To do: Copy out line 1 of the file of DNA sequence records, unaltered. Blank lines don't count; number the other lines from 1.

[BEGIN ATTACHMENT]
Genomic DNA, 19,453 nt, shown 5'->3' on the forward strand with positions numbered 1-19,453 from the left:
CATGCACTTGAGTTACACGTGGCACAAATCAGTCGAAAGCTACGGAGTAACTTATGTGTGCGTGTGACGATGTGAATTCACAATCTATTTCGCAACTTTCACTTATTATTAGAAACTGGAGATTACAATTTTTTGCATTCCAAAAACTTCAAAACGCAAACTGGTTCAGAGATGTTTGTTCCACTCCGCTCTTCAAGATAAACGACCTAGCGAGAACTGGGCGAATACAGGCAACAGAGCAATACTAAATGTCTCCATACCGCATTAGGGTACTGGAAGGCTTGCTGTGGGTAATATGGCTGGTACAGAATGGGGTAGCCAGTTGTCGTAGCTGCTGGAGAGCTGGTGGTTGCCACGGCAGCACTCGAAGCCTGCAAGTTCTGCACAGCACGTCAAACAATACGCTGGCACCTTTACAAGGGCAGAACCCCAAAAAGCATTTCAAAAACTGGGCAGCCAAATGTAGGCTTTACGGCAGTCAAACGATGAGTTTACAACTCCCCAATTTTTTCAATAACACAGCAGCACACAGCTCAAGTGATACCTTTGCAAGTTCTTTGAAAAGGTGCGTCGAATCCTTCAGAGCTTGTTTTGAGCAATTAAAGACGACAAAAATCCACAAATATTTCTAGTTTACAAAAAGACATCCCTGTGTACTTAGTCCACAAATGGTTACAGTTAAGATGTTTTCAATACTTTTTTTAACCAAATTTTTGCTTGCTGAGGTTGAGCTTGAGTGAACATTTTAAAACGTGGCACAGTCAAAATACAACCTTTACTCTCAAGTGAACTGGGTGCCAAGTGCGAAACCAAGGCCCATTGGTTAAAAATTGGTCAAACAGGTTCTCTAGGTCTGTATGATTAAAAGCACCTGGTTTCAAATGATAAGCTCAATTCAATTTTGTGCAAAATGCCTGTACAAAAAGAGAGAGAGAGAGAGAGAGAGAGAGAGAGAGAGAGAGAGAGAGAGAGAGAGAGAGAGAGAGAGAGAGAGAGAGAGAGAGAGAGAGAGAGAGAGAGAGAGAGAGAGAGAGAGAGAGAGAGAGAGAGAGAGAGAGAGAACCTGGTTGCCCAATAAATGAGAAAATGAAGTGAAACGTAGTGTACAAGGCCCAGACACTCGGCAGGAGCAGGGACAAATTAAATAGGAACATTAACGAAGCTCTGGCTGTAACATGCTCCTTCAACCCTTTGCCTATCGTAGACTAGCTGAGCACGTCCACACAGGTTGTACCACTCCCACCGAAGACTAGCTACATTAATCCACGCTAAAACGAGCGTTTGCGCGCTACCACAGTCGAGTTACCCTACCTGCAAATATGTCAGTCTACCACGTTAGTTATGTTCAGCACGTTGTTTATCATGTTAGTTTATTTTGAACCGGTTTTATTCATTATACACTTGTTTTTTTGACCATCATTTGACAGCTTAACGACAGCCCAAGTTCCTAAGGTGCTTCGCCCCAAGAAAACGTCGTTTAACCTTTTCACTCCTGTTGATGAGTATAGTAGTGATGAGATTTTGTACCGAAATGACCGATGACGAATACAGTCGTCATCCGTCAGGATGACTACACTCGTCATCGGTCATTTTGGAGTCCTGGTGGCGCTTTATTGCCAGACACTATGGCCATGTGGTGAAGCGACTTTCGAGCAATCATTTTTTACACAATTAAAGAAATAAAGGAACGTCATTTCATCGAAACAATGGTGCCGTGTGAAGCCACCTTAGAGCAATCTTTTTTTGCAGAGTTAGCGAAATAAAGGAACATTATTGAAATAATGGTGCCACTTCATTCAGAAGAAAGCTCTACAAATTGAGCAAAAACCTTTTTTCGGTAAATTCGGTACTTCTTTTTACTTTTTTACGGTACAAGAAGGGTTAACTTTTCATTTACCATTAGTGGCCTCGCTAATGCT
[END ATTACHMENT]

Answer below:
Genomic DNA, 19,453 nt, shown 5'->3' on the forward strand with positions numbered 1-19,453 from the left: